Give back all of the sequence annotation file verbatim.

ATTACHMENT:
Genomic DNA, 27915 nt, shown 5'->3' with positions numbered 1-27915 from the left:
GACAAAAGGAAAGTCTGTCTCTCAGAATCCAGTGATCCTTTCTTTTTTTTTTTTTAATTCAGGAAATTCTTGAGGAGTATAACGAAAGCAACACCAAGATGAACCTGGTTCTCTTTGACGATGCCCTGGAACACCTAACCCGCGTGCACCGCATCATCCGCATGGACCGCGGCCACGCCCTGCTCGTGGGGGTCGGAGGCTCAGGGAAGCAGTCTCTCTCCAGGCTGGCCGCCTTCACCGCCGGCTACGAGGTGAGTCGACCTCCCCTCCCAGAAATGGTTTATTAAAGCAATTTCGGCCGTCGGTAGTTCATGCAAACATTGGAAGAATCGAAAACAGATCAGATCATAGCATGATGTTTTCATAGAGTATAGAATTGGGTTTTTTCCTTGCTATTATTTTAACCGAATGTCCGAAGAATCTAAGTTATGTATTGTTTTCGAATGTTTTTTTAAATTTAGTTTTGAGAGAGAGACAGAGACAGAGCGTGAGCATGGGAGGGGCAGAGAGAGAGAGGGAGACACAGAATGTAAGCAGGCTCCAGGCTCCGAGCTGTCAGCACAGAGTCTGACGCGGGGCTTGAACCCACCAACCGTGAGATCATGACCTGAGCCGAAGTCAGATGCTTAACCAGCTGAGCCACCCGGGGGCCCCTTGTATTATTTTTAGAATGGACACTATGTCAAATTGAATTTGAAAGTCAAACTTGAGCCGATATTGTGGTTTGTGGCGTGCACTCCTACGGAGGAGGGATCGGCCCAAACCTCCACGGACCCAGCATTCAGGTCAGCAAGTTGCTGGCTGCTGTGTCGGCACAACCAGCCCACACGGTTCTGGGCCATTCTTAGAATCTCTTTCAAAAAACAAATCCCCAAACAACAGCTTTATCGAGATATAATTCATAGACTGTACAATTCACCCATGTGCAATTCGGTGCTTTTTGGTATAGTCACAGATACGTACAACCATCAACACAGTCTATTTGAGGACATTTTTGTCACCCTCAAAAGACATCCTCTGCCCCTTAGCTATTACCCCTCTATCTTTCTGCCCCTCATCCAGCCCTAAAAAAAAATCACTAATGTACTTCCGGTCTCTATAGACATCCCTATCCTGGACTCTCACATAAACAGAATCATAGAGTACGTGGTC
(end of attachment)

Genomic DNA, 27915 nt, shown 5'->3' with positions numbered 1-27915 from the left:
GACAAAAGGAAAGTCTGTCTCTCAGAATCCAGTGATCCTTTCTTTTTTTTTTTTTAATTCAGGAAATTCTTGAGGAGTATAACGAAAGCAACACCAAGATGAACCTGGTTCTCTTTGACGATGCCCTGGAACACCTAACCCGCGTGCACCGCATCATCCGCATGGACCGCGGCCACGCCCTGCTCGTGGGGGTCGGAGGCTCAGGGAAGCAGTCTCTCTCCAGGCTGGCCGCCTTCACCGCCGGCTACGAGGTGAGTCGACCTCCCCTCCCAGAAATGGTTTATTAAAGCAATTTCGGCCGTCGGTAGTTCATGCAAACATTGGAAGAATCGAAAACAGATCAGATCATAGCATGATGTTTTCATAGAGTATAGAATTGGGTTTTTTCCTTGCTATTATTTTAACCGAATGTCCGAAGAATCTAAGTTATGTATTGTTTTCGAATGTTTTTTTAAATTTAGTTTTGAGAGAGAGACAGAGACAGAGCGTGAGCATGGGAGGGGCAGAGAGAGAGAGGGAGACACAGAATGTAAGCAGGCTCCAGGCTCCGAGCTGTCAGCACAGAGTCTGACGCGGGGCTTGAACCCACCAACCGTGAGATCATGACCTGAGCCGAAGTCAGATGCTTAACCAGCTGAGCCACCCGGGGGCCCCTTGTATTATTTTTAGAATGGACACTATGTCAAATTGAATTTGAAAGTCAAACTTGAGCCGATATTGTGGTTTGTGGCGTGCACTCCTACGGAGGAGGGATCGGCCCAAACCTCCACGGACCCAGCATTCAGGTCAGCAAGTTGCTGGCTGCTGTGTCGGCACAACCAGCCCACACGGTTCTGGGCCATTCTTAGAATCTCTTTCAAAAAACAAATCCCCAAACAACAGCTTTATCGAGATATAATTCATAGACTGTACAATTCACCCATGTGCAATTCGGTGCTTTTTGGTATAGTCACAGATACGTACAACCATCAACACAGTCTATTTGAGGACATTTTTGTCACCCTCAAAAGACATCCTCTGCCCCTTAGCTATTACCCCTCTATCTTTCTGCCCCTCATCCAGCCCTAAAAAAAAATCACTAATGTACTTCCGGTCTCTATAGACATCCCTATCCTGGACTCTCACATAAACAGAATCATAGAGTACGTGGTC